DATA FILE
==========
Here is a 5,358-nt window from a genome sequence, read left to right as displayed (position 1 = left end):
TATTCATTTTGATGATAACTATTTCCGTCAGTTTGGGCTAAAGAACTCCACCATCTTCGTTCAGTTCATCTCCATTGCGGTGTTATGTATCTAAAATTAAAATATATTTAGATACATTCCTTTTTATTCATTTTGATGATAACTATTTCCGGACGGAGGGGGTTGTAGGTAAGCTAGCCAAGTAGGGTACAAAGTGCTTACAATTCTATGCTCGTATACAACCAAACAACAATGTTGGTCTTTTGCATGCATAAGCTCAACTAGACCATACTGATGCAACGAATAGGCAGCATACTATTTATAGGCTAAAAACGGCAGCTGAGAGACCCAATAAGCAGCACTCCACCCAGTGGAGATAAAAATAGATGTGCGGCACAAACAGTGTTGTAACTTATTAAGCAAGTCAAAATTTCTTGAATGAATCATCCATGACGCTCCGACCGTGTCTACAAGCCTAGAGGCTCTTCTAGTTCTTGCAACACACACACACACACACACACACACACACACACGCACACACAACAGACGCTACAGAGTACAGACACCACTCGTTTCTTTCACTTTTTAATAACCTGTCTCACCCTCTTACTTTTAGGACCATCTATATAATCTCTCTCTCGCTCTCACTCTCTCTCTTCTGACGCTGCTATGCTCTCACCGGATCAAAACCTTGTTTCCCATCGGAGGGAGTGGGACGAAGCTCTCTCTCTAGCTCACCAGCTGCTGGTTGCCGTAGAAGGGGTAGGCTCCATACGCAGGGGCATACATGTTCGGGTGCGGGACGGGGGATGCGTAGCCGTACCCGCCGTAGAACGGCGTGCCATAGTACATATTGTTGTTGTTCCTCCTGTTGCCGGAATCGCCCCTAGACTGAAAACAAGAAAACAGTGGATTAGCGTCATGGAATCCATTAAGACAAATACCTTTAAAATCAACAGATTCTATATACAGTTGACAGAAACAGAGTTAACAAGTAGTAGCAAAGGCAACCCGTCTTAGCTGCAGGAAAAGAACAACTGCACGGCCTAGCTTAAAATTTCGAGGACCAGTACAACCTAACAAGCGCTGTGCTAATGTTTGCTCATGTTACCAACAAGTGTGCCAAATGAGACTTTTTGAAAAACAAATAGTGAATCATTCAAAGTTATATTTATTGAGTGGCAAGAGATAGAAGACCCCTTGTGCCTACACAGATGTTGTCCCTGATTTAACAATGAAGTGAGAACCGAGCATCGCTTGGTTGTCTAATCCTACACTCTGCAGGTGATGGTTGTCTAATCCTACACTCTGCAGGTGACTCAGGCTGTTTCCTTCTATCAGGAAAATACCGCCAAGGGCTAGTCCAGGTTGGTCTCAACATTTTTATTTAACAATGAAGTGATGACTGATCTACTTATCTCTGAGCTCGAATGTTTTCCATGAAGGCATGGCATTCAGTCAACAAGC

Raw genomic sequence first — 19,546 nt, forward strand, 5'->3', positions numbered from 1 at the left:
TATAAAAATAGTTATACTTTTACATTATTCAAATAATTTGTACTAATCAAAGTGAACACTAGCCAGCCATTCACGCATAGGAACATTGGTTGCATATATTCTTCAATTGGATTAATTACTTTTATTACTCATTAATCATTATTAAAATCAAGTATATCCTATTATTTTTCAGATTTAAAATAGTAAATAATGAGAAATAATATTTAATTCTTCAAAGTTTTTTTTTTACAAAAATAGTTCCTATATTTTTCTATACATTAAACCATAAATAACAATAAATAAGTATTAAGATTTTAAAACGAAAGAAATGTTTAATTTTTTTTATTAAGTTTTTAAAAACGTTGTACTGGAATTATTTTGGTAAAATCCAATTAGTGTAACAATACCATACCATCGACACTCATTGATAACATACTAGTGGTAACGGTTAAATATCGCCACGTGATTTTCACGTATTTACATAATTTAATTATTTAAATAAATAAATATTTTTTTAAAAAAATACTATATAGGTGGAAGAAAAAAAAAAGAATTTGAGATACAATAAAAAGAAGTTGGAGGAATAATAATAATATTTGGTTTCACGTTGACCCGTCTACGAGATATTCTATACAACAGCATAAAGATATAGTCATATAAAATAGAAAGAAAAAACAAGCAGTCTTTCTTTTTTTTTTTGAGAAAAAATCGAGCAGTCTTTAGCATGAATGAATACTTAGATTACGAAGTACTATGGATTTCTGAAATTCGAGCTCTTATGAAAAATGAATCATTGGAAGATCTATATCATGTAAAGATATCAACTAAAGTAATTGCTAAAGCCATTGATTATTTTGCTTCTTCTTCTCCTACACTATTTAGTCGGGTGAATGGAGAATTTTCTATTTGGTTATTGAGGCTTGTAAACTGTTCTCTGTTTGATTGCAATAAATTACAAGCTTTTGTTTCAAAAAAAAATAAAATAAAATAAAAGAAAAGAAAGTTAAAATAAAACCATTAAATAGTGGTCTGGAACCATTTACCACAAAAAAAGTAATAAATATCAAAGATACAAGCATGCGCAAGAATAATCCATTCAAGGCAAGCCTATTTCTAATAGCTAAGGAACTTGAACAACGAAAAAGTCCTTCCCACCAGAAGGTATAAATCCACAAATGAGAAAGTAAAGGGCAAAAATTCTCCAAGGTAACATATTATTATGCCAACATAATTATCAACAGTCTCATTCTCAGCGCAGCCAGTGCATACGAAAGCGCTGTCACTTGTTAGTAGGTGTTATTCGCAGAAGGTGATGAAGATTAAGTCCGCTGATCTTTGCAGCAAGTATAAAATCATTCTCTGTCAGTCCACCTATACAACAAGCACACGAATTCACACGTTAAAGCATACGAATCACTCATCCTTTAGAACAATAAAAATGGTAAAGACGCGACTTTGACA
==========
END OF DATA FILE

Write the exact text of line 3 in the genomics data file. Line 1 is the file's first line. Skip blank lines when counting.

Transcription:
Raw genomic sequence first — 19,546 nt, forward strand, 5'->3', positions numbered from 1 at the left: